CORRECTION: The original version of this story and headline said Amendment A had passed, which is incorrect. Though more were in favor of the proposal than against it, the amendment did not receive the majority of votes due to nearly 31,000 voters leaving the question blank. The mistake was due to a miscalculation. The Wyoming Tribune Eagle apologizes for the error.

CHEYENNE – Along with the various local races decided by the election Tuesday, Wyoming voters also turned down a constitutional amendment that would have removed the existing debt limit that municipalities can incur on sewer projects, instead allowing the state Legislature to determine a new limit.

Constitutional Amendment A, which had the support of the Wyoming Association of Municipalities, would have given slightly more flexibility to local governments when deciding how to finance wastewater projects.

As currently written in the Wyoming Constitution, municipalities can incur debt of up to 4% of the assessed value of local taxable property, with the option to add an additional 4% of indebtedness specifically for sewage projects.

In an effort to address the increasing cost of such projects, the defeated amendment would have gotten rid of the 4% limit for sewer projects and instead allowed the Legislature to determine the additional indebtedness that a municipality may incur.

In the election Tuesday night, the proposed amendment got more support than opposition, with 126,486 in favor and 120,743 against it. But a constitutional amendment must be approved by a majority of voters, and nearly 31,000 voters left their ballots unfilled on the matter.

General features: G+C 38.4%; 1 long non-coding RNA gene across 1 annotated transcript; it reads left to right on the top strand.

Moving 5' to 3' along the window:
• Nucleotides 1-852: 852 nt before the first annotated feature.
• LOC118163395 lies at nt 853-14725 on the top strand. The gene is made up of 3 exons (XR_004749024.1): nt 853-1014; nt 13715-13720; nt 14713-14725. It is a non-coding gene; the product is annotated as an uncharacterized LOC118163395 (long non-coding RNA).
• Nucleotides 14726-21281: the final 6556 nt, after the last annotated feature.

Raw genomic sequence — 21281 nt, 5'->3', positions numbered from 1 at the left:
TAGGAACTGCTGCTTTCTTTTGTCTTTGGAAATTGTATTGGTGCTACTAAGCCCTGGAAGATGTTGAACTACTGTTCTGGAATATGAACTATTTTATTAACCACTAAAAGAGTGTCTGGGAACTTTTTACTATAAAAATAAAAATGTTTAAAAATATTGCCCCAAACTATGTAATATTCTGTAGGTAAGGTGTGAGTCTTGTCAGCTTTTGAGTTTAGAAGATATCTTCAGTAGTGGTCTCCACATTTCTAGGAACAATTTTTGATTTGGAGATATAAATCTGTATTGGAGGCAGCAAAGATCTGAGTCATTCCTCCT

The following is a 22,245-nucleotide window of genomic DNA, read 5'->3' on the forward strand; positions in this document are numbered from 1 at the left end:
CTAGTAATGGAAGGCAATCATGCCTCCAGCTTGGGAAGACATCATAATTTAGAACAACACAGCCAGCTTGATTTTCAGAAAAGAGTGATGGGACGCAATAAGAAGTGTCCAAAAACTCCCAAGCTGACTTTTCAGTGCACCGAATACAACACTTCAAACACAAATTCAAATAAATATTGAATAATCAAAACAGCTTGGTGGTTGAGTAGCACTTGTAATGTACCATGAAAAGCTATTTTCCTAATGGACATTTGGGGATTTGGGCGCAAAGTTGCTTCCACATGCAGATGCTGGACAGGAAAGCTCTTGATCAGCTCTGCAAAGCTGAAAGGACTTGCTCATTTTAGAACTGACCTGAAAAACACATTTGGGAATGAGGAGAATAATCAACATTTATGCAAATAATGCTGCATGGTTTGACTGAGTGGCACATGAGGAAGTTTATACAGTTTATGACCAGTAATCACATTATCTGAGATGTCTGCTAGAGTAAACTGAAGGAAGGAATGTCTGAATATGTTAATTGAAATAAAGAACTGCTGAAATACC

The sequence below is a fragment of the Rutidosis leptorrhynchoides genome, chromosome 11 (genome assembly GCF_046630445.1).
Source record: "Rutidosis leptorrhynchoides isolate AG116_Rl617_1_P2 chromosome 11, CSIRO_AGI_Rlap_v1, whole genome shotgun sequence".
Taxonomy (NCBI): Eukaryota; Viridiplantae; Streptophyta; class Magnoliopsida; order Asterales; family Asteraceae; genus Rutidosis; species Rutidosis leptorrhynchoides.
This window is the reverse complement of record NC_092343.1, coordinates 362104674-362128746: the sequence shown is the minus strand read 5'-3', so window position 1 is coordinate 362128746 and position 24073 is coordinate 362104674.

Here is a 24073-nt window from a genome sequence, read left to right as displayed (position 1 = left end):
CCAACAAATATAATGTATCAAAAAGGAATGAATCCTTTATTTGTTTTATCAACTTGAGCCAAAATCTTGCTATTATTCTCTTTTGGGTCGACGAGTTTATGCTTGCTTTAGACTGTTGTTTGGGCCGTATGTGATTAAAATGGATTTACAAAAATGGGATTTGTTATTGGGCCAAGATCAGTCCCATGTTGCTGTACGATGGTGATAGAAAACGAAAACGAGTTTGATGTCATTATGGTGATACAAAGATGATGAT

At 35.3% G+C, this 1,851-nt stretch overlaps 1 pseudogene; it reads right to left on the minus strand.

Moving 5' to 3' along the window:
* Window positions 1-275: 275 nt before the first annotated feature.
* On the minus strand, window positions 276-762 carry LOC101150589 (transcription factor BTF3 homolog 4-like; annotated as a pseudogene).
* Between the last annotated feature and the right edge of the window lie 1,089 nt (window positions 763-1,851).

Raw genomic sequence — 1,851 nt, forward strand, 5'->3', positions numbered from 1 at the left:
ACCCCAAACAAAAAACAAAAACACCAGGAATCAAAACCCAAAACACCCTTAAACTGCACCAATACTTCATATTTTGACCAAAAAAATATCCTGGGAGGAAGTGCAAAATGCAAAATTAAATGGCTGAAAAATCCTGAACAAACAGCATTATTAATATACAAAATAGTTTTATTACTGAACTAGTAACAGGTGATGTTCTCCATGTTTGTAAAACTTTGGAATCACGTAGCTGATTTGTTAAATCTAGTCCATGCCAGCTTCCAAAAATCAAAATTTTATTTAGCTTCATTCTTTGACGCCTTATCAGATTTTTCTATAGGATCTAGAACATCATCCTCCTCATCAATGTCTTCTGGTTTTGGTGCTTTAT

With those votes included, the amendment fell short of the majority it needed, failing with 45.4% of voters in favor of it.

Locally, voters again decided to support the Laramie County Conservation District through the renewal of its property tax mill levy.

Funded by the revenue from the tax, the district’s staff has contributed to hundreds of projects across the county designed to protect the area’s natural resources and educate the public on their value.

The conservation tax, expected to cost residents about $12 annually, has consistently won approval from Laramie County voters, with more than 60% approving it in 2012 and 2016.

This year, voters approved it again by similar margins, with about 65% of Laramie County voters in support of the measure, 28,043 in favor to 15,101 against.

Tom Coulter is the Wyoming Tribune Eagle’s state government reporter. He can be reached at tcoulter @wyoming or 307-633-3124. Follow him on Twitter at @tomcoulter_.

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